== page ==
Note: Never leave your dog alone when outdoors. This is because it can easily become prey to larger dogs or hawks looking for easy prey. 

Feeding Peekapoos

The amount of feeding required is determined by your Peekapoo’s age, size, metabolism, build, and activity level. However, the recommended intake is ¼ cup to ¾ cup of dry kibble that should be served twice a day.

For healthy nourishment, Peekapoos need high-quality food. This dry food is full of protein content and free of fillers which is opposite of cheap kibble.

Occasionally, they can be spoiled with treats, canned food, cooked meat, and dog cookies. The treats should not be often as they may easily lead to obesity.

Pekingese Poodle mix eating dog cookie

If you're worried whether your Peekapoo is overweight, here are two ways to check:

  1. 1
    Eye Test: Check whether you can see your dog’s waistline when you examine her. Seeing a waistline proves your dog is in shape.
  2. 2
    Hands-on-Test: Place your hand on your Peekapoo’s back. Align your thumb on the spine and your fingers spreading downward to feel your dog’s ribs. If you can feel but not see the ribs, your dog is healthy.

However, if you can't feel your Peekapoo's ribs, it's time you reduce her diet and take her out regularly for exercise and walks.

Training Your Peekapoo

The Peekapoo needs training from an early age. Potty training, crate training, and personal grooming should be introduced when the puppy is young and backed with positive reinforcement.

Potty Training

For people with homes that have a fenced yard, teach your dog to help himself out of the house rather than clean up the mess. For those with apartments, have a specific place designed as your dog’s toilet and reward her when she takes a poo there.

Crate Training

Make or buy a crate and make it your dog’s little den where she can take a nap and sleep all night. Learning to sleep in a crate will come in handy when your dog has to be confined. She will not be a nuisance when hospitalized or boarding a plane.

Unwanted Behaviors

Just like kids, this active dog can also engage in mischief and ruin your personal effects from chewing and nipping. It's, therefore, necessary you train your Peekapoo on what is right and wrong without being harsh. Reward good behavior and caution against bad behavior.

For fast learning, always have rewards, treats, and positive reinforcement when your dog does something right. You can cheer or cuddle your dog for a better learning experience.

Moreover, start the training when your puppy is about 8 weeks old. By this time, her concentration span has developed unlike when she was younger.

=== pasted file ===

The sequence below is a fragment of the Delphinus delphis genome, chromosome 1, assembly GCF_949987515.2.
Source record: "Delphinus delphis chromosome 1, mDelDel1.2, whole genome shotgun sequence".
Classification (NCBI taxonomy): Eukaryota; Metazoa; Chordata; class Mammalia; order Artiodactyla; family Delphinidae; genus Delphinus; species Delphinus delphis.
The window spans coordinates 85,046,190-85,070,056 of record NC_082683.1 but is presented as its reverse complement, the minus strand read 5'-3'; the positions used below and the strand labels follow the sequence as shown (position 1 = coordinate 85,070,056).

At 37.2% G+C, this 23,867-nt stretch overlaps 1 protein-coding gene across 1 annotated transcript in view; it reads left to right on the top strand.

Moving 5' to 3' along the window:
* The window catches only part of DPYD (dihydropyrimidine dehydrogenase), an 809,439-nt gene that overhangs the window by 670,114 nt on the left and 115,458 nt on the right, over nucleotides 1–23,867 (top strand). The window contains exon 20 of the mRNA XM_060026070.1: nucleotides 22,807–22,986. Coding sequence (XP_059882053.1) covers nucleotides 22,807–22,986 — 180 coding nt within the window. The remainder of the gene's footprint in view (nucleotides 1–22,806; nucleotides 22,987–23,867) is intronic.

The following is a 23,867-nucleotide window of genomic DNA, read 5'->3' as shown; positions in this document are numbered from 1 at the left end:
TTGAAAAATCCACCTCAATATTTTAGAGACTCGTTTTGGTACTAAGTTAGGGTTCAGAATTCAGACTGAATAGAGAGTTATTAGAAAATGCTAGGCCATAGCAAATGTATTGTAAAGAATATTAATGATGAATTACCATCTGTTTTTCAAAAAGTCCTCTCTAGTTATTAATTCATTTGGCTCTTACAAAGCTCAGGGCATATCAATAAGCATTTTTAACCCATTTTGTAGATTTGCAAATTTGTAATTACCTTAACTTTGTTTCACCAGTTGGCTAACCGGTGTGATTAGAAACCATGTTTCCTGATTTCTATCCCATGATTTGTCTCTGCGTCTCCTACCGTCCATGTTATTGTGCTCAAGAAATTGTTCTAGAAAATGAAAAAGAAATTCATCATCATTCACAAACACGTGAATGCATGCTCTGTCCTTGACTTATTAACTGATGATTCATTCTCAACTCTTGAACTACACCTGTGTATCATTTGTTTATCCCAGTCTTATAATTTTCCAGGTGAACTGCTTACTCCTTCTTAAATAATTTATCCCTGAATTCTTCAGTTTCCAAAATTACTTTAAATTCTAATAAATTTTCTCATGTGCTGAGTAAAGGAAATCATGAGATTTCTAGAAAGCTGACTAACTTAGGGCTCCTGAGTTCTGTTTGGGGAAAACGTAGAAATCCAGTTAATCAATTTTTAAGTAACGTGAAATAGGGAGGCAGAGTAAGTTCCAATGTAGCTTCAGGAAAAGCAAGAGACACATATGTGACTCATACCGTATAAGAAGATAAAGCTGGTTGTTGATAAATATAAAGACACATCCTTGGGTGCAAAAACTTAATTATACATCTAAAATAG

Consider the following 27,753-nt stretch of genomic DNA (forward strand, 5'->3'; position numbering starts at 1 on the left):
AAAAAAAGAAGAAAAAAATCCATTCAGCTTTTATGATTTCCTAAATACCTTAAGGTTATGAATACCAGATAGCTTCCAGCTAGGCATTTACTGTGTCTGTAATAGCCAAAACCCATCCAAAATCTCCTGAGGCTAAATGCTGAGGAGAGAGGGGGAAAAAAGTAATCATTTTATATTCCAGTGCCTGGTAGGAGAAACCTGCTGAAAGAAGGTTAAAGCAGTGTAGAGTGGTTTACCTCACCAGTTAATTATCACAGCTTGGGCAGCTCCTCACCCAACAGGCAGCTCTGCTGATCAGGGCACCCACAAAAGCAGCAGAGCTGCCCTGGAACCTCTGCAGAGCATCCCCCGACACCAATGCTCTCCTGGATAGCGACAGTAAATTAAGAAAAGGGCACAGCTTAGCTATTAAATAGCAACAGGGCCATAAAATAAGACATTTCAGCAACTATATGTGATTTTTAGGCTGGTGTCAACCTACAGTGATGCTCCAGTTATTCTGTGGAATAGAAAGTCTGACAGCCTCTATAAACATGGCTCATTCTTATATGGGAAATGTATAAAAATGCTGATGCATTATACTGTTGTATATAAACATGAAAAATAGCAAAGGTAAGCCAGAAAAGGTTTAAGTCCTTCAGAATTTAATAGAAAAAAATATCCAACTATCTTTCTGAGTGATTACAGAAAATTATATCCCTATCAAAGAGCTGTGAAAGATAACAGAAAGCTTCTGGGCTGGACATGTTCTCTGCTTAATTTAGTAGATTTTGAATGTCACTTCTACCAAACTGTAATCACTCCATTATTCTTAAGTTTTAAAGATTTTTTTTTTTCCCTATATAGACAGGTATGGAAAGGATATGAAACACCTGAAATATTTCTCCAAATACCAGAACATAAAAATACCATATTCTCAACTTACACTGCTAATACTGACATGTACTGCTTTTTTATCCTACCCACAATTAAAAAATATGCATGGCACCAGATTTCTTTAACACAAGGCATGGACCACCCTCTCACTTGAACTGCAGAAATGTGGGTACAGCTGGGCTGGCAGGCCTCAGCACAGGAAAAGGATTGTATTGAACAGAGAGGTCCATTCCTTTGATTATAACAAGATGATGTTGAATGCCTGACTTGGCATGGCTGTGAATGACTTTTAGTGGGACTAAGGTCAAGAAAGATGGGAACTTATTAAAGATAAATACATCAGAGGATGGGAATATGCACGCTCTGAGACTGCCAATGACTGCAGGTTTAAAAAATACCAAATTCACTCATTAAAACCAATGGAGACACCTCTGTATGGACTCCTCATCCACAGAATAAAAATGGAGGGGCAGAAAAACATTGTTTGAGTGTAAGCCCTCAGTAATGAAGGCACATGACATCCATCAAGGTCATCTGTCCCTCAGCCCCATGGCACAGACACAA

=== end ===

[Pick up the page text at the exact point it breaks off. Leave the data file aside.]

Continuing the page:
Health Problems?

Peekapoos have hybrid vigor which can be defined as acquiring superior qualities or increased vigor from the crossbred animals. The mixing of different genetic problems brings about enhanced hybrid traits.

Closeup of Peekapoo with eye issues

Despite their healthy nature, they may suffer some of these health conditions:

Progressive Retinal Atrophy (PRA): PRA is an eye disease that gradually decreases a dog’s eyesight. In its early stages, the dog loses its sight during the night but later progresses when the dog loses all of its eyesight. Despite this, affected dogs cope well since they are used to their surroundings even with lost sight.

Patellar Luxation: Patellar Luxation is also referred to as slipped stifles. This condition is characterized by dislocation of the kneecap making it slide wrongly during movement. The dog suffers excruciating pain and this health condition can cripple a dog.

Legg Perthes: The Legg Calve Perthes Disease is common in small puppies and affects the hip joint. Limited blood supply to the femur head causes disintegration to the pelvis causing the limping and reduced function of the leg muscle. Legg Perthes can be corrected through surgery.

Hip Dysplasia: This is an inherited condition characterized by the lameness of the rear legs or pain. Hip Dysplasia is when the dog’s thigh bone does not fit well in the hip joint. Although dogs with this condition do not exhibit signs of discomfort, look for a puppy whose parents’ score for Hip Dysplasia is high.

Respiratory Problems: Since the Peekapoo is a brachycephalic dog, exposure to high temperatures and a lot of exercises can weigh them down causing respiratory problems. To avoid this, have an air conditioner and do not over-exercise your dog.

Before taking a Peekapoo home, ensure you check that the puppy’s parents have the relevant health clearances. Also, purchase this designer breed from known and recognized breeders.

Frequently Asked Questions

Are Peekapoos hypoallergenic?

Hypoallergenic refers to something with fewer allergens and Peekapoos fit this description. They have low shedding fur and are suitable for people with allergies.

What are the advantages of owning a Peekapoo?

Peekapoos are loving, warm, and affectionate and with the right training, they can become therapy dogs. They are intelligent and easy to potty train and crate train. Moreover, they are playful and make great exercise partners.

Besides, they are low shedding and are recommended for people with allergies. 

What are the challenges that come with raising a Peekapoo?

Raising a Peek-A-Poo may prove expensive if the puppy inherited serious health conditions from its parents. Besides, when not socialized at an early age, the dog may become aggressive and overprotective. Furthermore, they suffer from heat exhaustion fast when exposed to high temperatures.

Do Peekapoos bark a lot?

Peekapoos bark excessively when not well socialized or when they have been left on their own for too long and are anxious. In normal circumstances, this designer dog barks when he is suspicious of someone or something to alert the owner.

Final Thoughts

Since the 1950s, Peekapoos have gained popularity because of their loving and affectionate nature. Bred as a low shedding dog, it has accomplished this task as well as become a favorite and cheerful pet to its family.

With a fenced yard and air conditioning, the Peekapoo will always feel comfortable at home. Besides, since she is naturally energetic and active, the Peekapoo fits the category of an affectionate exercise dog.

It is, however, advisable that you buy this crossbreed from a legit breeder, since you may take home a sickly animal that will only prove to be expensive in terms of medication. Ensure you see a medical clearances before taking a Peekapoo puppy home.

With that said, making a Peekapoo your new family pet will be the right decision. She will not only be a delight to have around but also a cheerful family member!